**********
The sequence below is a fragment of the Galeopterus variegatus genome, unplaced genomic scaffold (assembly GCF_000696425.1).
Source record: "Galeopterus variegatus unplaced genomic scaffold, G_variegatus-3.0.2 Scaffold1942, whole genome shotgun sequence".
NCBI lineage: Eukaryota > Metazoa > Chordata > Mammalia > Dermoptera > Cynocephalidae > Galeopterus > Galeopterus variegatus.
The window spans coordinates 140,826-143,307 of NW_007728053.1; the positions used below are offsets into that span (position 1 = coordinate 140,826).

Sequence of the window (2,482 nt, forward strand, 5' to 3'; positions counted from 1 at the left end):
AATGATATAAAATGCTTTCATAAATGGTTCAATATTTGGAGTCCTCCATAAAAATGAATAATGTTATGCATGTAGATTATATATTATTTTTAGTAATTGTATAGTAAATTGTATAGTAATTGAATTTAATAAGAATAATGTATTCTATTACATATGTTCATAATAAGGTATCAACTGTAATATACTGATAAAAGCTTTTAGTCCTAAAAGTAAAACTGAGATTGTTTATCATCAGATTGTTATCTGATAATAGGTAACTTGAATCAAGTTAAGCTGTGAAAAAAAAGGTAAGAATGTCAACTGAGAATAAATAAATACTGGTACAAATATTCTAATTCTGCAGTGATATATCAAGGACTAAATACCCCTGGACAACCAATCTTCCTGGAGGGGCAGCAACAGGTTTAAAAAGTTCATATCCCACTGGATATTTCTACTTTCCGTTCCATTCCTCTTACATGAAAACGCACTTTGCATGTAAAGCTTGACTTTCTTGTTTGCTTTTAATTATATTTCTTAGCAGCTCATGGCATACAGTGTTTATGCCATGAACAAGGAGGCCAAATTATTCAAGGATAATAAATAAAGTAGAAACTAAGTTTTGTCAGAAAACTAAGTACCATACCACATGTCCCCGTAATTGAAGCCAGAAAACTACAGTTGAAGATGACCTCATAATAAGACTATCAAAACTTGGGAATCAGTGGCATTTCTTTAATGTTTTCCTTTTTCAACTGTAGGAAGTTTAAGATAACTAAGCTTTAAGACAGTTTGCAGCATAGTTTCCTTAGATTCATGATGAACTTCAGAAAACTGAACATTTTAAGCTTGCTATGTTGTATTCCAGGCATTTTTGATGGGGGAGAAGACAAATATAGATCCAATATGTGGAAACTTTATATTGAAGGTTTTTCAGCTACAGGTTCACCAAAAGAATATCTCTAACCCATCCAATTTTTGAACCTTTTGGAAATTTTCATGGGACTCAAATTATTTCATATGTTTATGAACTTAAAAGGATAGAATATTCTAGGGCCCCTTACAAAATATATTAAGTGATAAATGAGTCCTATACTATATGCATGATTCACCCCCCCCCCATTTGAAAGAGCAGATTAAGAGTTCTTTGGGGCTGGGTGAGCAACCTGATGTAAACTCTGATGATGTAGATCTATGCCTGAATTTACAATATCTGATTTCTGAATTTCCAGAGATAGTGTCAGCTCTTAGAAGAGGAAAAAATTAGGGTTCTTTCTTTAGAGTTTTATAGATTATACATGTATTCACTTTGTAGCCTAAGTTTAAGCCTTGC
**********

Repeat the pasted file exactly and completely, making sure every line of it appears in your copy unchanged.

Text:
The sequence below is a fragment of the Galeopterus variegatus genome, unplaced genomic scaffold (assembly GCF_000696425.1).
Source record: "Galeopterus variegatus unplaced genomic scaffold, G_variegatus-3.0.2 Scaffold1942, whole genome shotgun sequence".
NCBI lineage: Eukaryota > Metazoa > Chordata > Mammalia > Dermoptera > Cynocephalidae > Galeopterus > Galeopterus variegatus.
The window spans coordinates 140,826-143,307 of NW_007728053.1; the positions used below are offsets into that span (position 1 = coordinate 140,826).

Sequence of the window (2,482 nt, forward strand, 5' to 3'; positions counted from 1 at the left end):
AATGATATAAAATGCTTTCATAAATGGTTCAATATTTGGAGTCCTCCATAAAAATGAATAATGTTATGCATGTAGATTATATATTATTTTTAGTAATTGTATAGTAAATTGTATAGTAATTGAATTTAATAAGAATAATGTATTCTATTACATATGTTCATAATAAGGTATCAACTGTAATATACTGATAAAAGCTTTTAGTCCTAAAAGTAAAACTGAGATTGTTTATCATCAGATTGTTATCTGATAATAGGTAACTTGAATCAAGTTAAGCTGTGAAAAAAAAGGTAAGAATGTCAACTGAGAATAAATAAATACTGGTACAAATATTCTAATTCTGCAGTGATATATCAAGGACTAAATACCCCTGGACAACCAATCTTCCTGGAGGGGCAGCAACAGGTTTAAAAAGTTCATATCCCACTGGATATTTCTACTTTCCGTTCCATTCCTCTTACATGAAAACGCACTTTGCATGTAAAGCTTGACTTTCTTGTTTGCTTTTAATTATATTTCTTAGCAGCTCATGGCATACAGTGTTTATGCCATGAACAAGGAGGCCAAATTATTCAAGGATAATAAATAAAGTAGAAACTAAGTTTTGTCAGAAAACTAAGTACCATACCACATGTCCCCGTAATTGAAGCCAGAAAACTACAGTTGAAGATGACCTCATAATAAGACTATCAAAACTTGGGAATCAGTGGCATTTCTTTAATGTTTTCCTTTTTCAACTGTAGGAAGTTTAAGATAACTAAGCTTTAAGACAGTTTGCAGCATAGTTTCCTTAGATTCATGATGAACTTCAGAAAACTGAACATTTTAAGCTTGCTATGTTGTATTCCAGGCATTTTTGATGGGGGAGAAGACAAATATAGATCCAATATGTGGAAACTTTATATTGAAGGTTTTTCAGCTACAGGTTCACCAAAAGAATATCTCTAACCCATCCAATTTTTGAACCTTTTGGAAATTTTCATGGGACTCAAATTATTTCATATGTTTATGAACTTAAAAGGATAGAATATTCTAGGGCCCCTTACAAAATATATTAAGTGATAAATGAGTCCTATACTATATGCATGATTCACCCCCCCCCCATTTGAAAGAGCAGATTAAGAGTTCTTTGGGGCTGGGTGAGCAACCTGATGTAAACTCTGATGATGTAGATCTATGCCTGAATTTACAATATCTGATTTCTGAATTTCCAGAGATAGTGTCAGCTCTTAGAAGAGGAAAAAATTAGGGTTCTTTCTTTAGAGTTTTATAGATTATACATGTATTCACTTTGTAGCCTAAGTTTAAGCCTTGC